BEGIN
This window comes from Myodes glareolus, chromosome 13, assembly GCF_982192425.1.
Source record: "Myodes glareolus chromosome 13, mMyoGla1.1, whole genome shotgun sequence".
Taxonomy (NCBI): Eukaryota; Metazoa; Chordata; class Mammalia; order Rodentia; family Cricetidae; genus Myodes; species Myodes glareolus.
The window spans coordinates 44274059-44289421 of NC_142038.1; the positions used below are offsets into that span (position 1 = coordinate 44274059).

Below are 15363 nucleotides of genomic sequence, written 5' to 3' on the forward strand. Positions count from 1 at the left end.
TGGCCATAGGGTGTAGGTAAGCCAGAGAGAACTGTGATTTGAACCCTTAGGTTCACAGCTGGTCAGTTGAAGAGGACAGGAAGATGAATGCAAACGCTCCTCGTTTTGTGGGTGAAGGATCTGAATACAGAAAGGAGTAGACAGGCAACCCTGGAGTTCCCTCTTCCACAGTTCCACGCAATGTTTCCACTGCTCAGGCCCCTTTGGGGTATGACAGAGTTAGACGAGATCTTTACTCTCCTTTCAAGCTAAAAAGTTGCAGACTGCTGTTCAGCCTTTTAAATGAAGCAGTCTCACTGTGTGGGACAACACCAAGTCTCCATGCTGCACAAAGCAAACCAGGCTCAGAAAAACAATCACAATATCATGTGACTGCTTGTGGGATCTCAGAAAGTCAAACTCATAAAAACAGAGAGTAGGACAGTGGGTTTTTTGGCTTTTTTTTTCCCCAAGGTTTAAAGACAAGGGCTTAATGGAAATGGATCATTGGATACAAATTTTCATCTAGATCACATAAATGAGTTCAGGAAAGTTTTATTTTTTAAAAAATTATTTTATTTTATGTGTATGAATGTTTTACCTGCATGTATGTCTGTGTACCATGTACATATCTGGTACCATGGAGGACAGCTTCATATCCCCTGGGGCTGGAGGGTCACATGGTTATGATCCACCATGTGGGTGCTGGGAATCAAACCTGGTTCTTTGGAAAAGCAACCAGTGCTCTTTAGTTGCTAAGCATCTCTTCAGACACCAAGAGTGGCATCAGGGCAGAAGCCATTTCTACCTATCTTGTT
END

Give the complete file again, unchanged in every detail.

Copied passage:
This window comes from Myodes glareolus, chromosome 13, assembly GCF_982192425.1.
Source record: "Myodes glareolus chromosome 13, mMyoGla1.1, whole genome shotgun sequence".
Taxonomy (NCBI): Eukaryota; Metazoa; Chordata; class Mammalia; order Rodentia; family Cricetidae; genus Myodes; species Myodes glareolus.
The window spans coordinates 44274059-44289421 of NC_142038.1; the positions used below are offsets into that span (position 1 = coordinate 44274059).

Below are 15363 nucleotides of genomic sequence, written 5' to 3' on the forward strand. Positions count from 1 at the left end.
TGGCCATAGGGTGTAGGTAAGCCAGAGAGAACTGTGATTTGAACCCTTAGGTTCACAGCTGGTCAGTTGAAGAGGACAGGAAGATGAATGCAAACGCTCCTCGTTTTGTGGGTGAAGGATCTGAATACAGAAAGGAGTAGACAGGCAACCCTGGAGTTCCCTCTTCCACAGTTCCACGCAATGTTTCCACTGCTCAGGCCCCTTTGGGGTATGACAGAGTTAGACGAGATCTTTACTCTCCTTTCAAGCTAAAAAGTTGCAGACTGCTGTTCAGCCTTTTAAATGAAGCAGTCTCACTGTGTGGGACAACACCAAGTCTCCATGCTGCACAAAGCAAACCAGGCTCAGAAAAACAATCACAATATCATGTGACTGCTTGTGGGATCTCAGAAAGTCAAACTCATAAAAACAGAGAGTAGGACAGTGGGTTTTTTGGCTTTTTTTTTCCCCAAGGTTTAAAGACAAGGGCTTAATGGAAATGGATCATTGGATACAAATTTTCATCTAGATCACATAAATGAGTTCAGGAAAGTTTTATTTTTTAAAAAATTATTTTATTTTATGTGTATGAATGTTTTACCTGCATGTATGTCTGTGTACCATGTACATATCTGGTACCATGGAGGACAGCTTCATATCCCCTGGGGCTGGAGGGTCACATGGTTATGATCCACCATGTGGGTGCTGGGAATCAAACCTGGTTCTTTGGAAAAGCAACCAGTGCTCTTTAGTTGCTAAGCATCTCTTCAGACACCAAGAGTGGCATCAGGGCAGAAGCCATTTCTACCTATCTTGTT